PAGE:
Kevin Skipworth doesn’t think there’s anything traditional about Vancouver’s real-estate market.
That said, Skipworth, a partner and managing broker at Dexter Realty, recognizes that both home selling and buying generally follow a seasonal pattern.
To illustrate, most sales and listings happen during the spring market, which typically starts around February and March. Activity slows down in the summer, when many people are on vacation. The market picks up again in the fall, then quiets down in the winter.
“January is typically a slow month,” Skipworth noted in a phone interview with the Straight.
In prepandemic times, Skipworth recalled, many people were away during the Christmas season. Or, if they were at home, they didn’t do much in the early weeks of the new year that followed, which is still winter.
However, going by the numbers for January 2021, the spring market looks to have gotten off to an early start.
In his additional role as Dexter Realty’s chief economist, Skipworth prepares semimonthly market reports for the company. This is why he is very much on top of what is happening.
“We don’t usually see that amount of activity in the beginning of January,” Skipworth said.
On February 3, Skipworth released his January 2021 report. His reports combine residential and land sales in the market covered by the Real Estate Board of Greater Vancouver (REBGV).
In his latest, Skipworth cautioned readers: “Please fasten your seat belts.”
Last January, 2,454 sales were made in Greater Vancouver.
The number represents a 53.1 percent increase from the 1,602 sales in January 2020. It also means a 119.1 percent rise over 1,120 deals in January of 2019.
The report also notes that the January 2021 figure constitutes a 28 percent increase from January of 2015, which is “long considered the peak year for Greater Vancouver housing sales”.
“Another telling stat: during the boom year of 2015, the benchmark January home price was $648,700,” the report continues. “This January it was $1,056,600. Yes, we are into an unprecedented seller’s market.”
The high number of sales in January 2021 was coupled with declining listings.
“Total active listings in January 2021 were 8,820, down from 9,307 in January 2020 and from 11,427 in January 2018,” the report notes.
With the current pace of sales, there is a “mere four months of inventory in the entire Greater Vancouver housing market”.
Bidding wars expected to continue
The strong January 2021 start comes on the heels of a record year for real estate.
In a report on January 5, the REBGV stated that 30,944 homes sold in 2020. That number represents a 22.1 percent increase from the 25,351 sales recorded in 2019.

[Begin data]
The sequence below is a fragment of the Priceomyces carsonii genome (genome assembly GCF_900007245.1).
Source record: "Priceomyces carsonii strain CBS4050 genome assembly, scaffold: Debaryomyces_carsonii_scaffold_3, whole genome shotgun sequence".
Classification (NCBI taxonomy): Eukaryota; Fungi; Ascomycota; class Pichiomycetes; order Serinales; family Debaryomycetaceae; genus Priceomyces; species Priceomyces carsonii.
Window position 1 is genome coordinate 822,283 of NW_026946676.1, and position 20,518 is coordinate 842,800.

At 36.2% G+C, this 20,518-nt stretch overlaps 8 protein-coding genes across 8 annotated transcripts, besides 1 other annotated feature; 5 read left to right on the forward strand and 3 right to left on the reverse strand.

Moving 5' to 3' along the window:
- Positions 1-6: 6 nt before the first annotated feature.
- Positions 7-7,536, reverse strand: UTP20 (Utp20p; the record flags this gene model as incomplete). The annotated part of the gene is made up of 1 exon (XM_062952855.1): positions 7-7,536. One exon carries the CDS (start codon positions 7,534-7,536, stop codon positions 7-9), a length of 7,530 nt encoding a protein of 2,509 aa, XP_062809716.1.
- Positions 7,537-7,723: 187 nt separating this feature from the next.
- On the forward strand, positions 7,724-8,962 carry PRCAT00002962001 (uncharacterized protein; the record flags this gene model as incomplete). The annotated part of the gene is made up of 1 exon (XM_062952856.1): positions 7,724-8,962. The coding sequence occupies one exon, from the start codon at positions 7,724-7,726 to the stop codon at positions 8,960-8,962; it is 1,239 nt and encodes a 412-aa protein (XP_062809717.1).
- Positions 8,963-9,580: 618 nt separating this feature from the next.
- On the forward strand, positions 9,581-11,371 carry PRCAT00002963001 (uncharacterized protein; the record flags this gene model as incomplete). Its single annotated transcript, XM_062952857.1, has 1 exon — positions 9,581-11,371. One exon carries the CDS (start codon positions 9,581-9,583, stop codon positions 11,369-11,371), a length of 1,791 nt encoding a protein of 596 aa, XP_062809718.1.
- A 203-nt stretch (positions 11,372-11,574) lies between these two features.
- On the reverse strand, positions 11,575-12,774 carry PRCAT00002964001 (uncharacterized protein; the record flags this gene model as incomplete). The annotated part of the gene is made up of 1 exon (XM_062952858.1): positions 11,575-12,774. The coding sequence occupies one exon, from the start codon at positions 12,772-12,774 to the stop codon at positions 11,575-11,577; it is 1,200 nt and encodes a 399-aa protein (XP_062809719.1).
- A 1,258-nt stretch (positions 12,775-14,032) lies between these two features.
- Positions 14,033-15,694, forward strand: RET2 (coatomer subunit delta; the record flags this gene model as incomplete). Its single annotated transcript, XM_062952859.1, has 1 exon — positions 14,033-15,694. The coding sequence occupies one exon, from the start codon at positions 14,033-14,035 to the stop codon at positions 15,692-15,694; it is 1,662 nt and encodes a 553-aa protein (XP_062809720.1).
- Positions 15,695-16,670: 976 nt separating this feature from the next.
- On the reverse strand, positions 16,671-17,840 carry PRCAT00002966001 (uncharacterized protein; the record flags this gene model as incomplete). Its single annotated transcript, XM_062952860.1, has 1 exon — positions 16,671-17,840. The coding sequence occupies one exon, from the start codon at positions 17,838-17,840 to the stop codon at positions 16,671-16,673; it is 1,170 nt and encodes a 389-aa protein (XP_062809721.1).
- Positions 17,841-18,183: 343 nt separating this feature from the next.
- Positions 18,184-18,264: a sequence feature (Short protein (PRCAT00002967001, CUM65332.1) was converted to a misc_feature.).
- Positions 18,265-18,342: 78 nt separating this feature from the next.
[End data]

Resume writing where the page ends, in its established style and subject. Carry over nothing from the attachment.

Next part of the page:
The REBGV covers Vancouver, Burnaby, Coquitlam, Maple Ridge, New Westminster, North Vancouver, Pitt Meadows, Port Coquitlam, Port Moody, Richmond, South Delta, Squamish, the Sunshine Coast, West Vancouver, and Whistler.
Also on January 5, the Fraser Valley Real Estate Board (FVREB) reported that 19,926 homes changed hands in that region in 2020.
The number indicates an increase of 28.7 percent from the 2019 figure of 15,487 sales.
The FVREB covers North Delta, Surrey, White Rock, Langley, Abbotsford, and Mission.
The market also performed well on a national level despite the COVID-19 pandemic.
In a January 15 report, the Canadian Real Estate Association stated that 551,392 homes were sold in 2020. This represents a 12.6 percent increase from 2019.
Robert Hogue prepares housing-market analysis and forecasts with RBC Economics. He wrote in a January 13, 2021report that the 2020 market was “full of bidding wars, escalating prices and exasperated buyers unable to find a home they can afford”.
“We expect this to largely continue in 2021,” the economist predicted. “We see little that will stop activity or prices from reaching new heights in the year ahead.”
Hogue projected that the national benchmark price will rise 8.4 percent, to $669,000. Meanwhile, home resales are expected to increase 6.5 percent, to 588,300 units.
Statistics Canada also forecasts a strong market for homes in 2021.
In a report on February 4 this year, the federal agency observed that residential construction costs rose 6.6 percent in the fourth quarter of 2020 compared to the same period in 2019.
Statistics Canada explained that the increase was due to the high demand for housing and a shortage of lumber for construction.
As for 2021, the agency noted: “Shifts in homebuyers’ preferences to accommodate working from home combined with historically low interest rates and increased optimism for the reopening of the economy as the vaccine rollout begins are factors that should continue to drive demand for housing and put upward pressure on residential building construction prices.”
Dexter Realty’s Skipworth said those factors and more will drive the market this year.
In addition to low interest rates and pandemic-induced moves by people looking for either different homes or bigger spaces, Skipworth said that many have also saved more money for a house down payment. There wasn’t much to do in 2020 because of travel and lifestyle restrictions.
Likewise, there will be first-time buyers coming into the market. Plus, people who put off buying during the past few years may make their purchase this year.
For the bottom line, Skipworth said, “It will be a busy year in real estate.”